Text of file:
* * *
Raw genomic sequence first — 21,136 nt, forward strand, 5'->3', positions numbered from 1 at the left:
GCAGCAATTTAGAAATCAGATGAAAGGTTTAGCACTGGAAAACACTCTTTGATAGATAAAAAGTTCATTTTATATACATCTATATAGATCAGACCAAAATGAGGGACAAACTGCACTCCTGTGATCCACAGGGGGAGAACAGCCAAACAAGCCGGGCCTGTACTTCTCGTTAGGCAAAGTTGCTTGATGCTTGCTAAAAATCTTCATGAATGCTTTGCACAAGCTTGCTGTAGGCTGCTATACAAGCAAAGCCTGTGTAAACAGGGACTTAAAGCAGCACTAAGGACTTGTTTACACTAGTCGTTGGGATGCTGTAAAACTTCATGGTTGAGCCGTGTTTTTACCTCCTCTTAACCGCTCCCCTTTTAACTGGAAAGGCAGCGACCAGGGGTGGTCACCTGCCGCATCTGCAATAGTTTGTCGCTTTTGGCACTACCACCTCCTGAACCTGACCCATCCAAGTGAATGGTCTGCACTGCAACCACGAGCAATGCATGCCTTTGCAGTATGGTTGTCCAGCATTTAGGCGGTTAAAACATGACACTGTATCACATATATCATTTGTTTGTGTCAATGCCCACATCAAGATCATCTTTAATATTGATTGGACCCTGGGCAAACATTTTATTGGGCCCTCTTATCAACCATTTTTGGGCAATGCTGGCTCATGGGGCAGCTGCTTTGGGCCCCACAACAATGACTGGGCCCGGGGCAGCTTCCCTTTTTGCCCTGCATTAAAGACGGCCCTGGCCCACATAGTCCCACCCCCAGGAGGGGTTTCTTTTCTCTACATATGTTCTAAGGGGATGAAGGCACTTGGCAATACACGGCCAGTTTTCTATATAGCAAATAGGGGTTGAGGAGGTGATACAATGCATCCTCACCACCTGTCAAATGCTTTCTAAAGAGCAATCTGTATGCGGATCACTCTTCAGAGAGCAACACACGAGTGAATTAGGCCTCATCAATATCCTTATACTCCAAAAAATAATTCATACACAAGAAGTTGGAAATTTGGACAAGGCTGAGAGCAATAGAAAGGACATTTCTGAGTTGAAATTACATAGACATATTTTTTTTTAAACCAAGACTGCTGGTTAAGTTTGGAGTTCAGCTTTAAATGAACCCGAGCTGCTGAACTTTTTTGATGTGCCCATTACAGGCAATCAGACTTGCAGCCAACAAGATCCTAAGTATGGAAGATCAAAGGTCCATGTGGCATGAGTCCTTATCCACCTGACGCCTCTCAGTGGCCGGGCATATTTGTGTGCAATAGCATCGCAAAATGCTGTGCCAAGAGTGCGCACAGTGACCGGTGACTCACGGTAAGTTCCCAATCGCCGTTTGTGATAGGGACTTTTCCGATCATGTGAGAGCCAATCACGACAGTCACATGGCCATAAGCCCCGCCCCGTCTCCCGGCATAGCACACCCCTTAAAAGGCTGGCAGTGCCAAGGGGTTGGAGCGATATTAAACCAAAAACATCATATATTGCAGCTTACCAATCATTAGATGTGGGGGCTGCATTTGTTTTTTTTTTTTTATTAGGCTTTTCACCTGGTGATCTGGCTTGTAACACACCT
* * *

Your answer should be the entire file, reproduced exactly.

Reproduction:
Raw genomic sequence first — 21,136 nt, forward strand, 5'->3', positions numbered from 1 at the left:
GCAGCAATTTAGAAATCAGATGAAAGGTTTAGCACTGGAAAACACTCTTTGATAGATAAAAAGTTCATTTTATATACATCTATATAGATCAGACCAAAATGAGGGACAAACTGCACTCCTGTGATCCACAGGGGGAGAACAGCCAAACAAGCCGGGCCTGTACTTCTCGTTAGGCAAAGTTGCTTGATGCTTGCTAAAAATCTTCATGAATGCTTTGCACAAGCTTGCTGTAGGCTGCTATACAAGCAAAGCCTGTGTAAACAGGGACTTAAAGCAGCACTAAGGACTTGTTTACACTAGTCGTTGGGATGCTGTAAAACTTCATGGTTGAGCCGTGTTTTTACCTCCTCTTAACCGCTCCCCTTTTAACTGGAAAGGCAGCGACCAGGGGTGGTCACCTGCCGCATCTGCAATAGTTTGTCGCTTTTGGCACTACCACCTCCTGAACCTGACCCATCCAAGTGAATGGTCTGCACTGCAACCACGAGCAATGCATGCCTTTGCAGTATGGTTGTCCAGCATTTAGGCGGTTAAAACATGACACTGTATCACATATATCATTTGTTTGTGTCAATGCCCACATCAAGATCATCTTTAATATTGATTGGACCCTGGGCAAACATTTTATTGGGCCCTCTTATCAACCATTTTTGGGCAATGCTGGCTCATGGGGCAGCTGCTTTGGGCCCCACAACAATGACTGGGCCCGGGGCAGCTTCCCTTTTTGCCCTGCATTAAAGACGGCCCTGGCCCACATAGTCCCACCCCCAGGAGGGGTTTCTTTTCTCTACATATGTTCTAAGGGGATGAAGGCACTTGGCAATACACGGCCAGTTTTCTATATAGCAAATAGGGGTTGAGGAGGTGATACAATGCATCCTCACCACCTGTCAAATGCTTTCTAAAGAGCAATCTGTATGCGGATCACTCTTCAGAGAGCAACACACGAGTGAATTAGGCCTCATCAATATCCTTATACTCCAAAAAATAATTCATACACAAGAAGTTGGAAATTTGGACAAGGCTGAGAGCAATAGAAAGGACATTTCTGAGTTGAAATTACATAGACATATTTTTTTTTAAACCAAGACTGCTGGTTAAGTTTGGAGTTCAGCTTTAAATGAACCCGAGCTGCTGAACTTTTTTGATGTGCCCATTACAGGCAATCAGACTTGCAGCCAACAAGATCCTAAGTATGGAAGATCAAAGGTCCATGTGGCATGAGTCCTTATCCACCTGACGCCTCTCAGTGGCCGGGCATATTTGTGTGCAATAGCATCGCAAAATGCTGTGCCAAGAGTGCGCACAGTGACCGGTGACTCACGGTAAGTTCCCAATCGCCGTTTGTGATAGGGACTTTTCCGATCATGTGAGAGCCAATCACGACAGTCACATGGCCATAAGCCCCGCCCCGTCTCCCGGCATAGCACACCCCTTAAAAGGCTGGCAGTGCCAAGGGGTTGGAGCGATATTAAACCAAAAACATCATATATTGCAGCTTACCAATCATTAGATGTGGGGGCTGCATTTGTTTTTTTTTTTTTATTAGGCTTTTCACCTGGTGATCTGGCTTGTAACACACCT